Manufacturers often fight back by making copyright and security / integrity arguments against independent repairs and computer access. They would be right if their banned products did not cause real preventable financial damage to consumers.
If you want to learn more about Tesla’s mistreatment of people who want to repair their cars on their own, I recommend you check out this video below on Rich Rebuilds. It’s pretty terrible the way they treated someone who was once a huge enthusiast and supporter.
How Tesla can solve these problems, increase customer satisfaction and improve its image
Before we discuss the logistical changes required to avoid high repair bills for relatively minor issues, we need to talk about a philosophical shift that needs to take place at Tesla. The fundamental problem is that the company wants to control the vehicles when the company really should treat the vehicles like something that belongs to the customer.
There are reasons Tesla cites not to do this, but it needs to be understood that cars are simply not software. They are cars, and people have been used to being in control of their own car for generations. The idea of not being in control is not only alien to most vehicle owners, but also offensive.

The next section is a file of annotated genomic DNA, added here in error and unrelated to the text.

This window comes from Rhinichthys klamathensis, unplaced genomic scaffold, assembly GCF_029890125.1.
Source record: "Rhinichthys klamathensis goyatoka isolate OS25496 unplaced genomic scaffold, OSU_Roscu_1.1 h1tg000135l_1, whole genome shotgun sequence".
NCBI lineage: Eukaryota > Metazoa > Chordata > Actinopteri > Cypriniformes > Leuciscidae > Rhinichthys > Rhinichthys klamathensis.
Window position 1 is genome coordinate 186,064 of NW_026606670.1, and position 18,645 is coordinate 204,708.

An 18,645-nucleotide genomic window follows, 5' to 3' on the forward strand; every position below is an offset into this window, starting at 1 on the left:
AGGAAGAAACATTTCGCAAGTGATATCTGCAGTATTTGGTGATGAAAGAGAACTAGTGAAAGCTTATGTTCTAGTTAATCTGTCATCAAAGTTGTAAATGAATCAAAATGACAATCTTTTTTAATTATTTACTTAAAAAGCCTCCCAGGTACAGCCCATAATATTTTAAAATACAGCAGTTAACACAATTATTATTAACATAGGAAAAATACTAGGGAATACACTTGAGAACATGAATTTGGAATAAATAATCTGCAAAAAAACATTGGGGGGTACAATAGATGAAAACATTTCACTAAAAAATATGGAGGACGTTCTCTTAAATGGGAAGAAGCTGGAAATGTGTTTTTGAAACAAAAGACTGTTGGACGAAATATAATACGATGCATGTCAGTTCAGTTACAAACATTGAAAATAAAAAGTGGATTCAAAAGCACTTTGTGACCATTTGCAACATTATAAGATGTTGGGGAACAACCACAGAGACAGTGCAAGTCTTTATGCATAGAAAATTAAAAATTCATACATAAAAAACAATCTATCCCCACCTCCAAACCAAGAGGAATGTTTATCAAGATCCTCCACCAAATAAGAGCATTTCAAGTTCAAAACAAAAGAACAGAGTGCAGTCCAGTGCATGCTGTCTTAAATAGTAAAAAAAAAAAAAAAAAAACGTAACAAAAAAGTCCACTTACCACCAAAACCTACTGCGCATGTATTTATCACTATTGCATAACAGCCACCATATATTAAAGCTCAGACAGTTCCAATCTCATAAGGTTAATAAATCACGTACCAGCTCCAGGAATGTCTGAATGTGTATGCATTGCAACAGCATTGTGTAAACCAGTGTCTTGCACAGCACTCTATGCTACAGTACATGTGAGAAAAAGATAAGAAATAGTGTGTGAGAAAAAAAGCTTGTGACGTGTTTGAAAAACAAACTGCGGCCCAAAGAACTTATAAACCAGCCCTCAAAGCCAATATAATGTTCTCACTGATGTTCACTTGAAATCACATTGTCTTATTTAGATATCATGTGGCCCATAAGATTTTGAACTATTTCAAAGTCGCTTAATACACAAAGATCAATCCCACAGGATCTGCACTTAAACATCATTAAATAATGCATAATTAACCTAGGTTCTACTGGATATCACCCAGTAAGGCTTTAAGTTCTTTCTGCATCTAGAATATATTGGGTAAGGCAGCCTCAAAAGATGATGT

Tesla must be solidly committed to the right-to-repair movement, stop abusing Tesla salvage title owners, and provide everything independent businesses, owners, and everyone else need to do their own repairs. Anyone can go to the parts counter at other manufacturers’ dealerships and purchase a part for a vehicle without asking questions, and that’s an industry standard that Tesla should adopt.
I understand why Tesla wants to take a modular approach to vehicle repair, and it can continue to do so. Any service center would delve into things like battery packs, drive units, and complex internal assemblies, would add a lot of cost and complexity at the service center level, and it makes a lot of sense to avoid that.
In order to prevent the repair costs from increasing at the expense of completely new assemblies, Tesla can take another page out of the “old” car playbook: refurbished and reconditioned parts.
For example, if someone comes into the house with a damaged battery, Tesla could order a reconditioned battery instead of asking the customer to buy a new one. Then send the damaged package to another location where it can perform minor internal repairs that are ready for the next customer who needs the package. Instead of paying $ 16,000 for a new package, a customer could pay only a fraction of that for a remanufactured assembly, especially considering they’re putting all of the rest of their package back into remanufacturing.
Refurbishment can be done at the factory, in a dedicated facility, or at an outside refurbishment company that is already doing this type of work and could even be a little profitable for whoever does it.
If Tesla can do all of this, or even most of it, it would make a huge difference to its customers. Damn it, I could even buy one!
Featured Image: Tesla Skateboard Chassis, Including Motor. Photo by Kyle Field / CleanTechnica.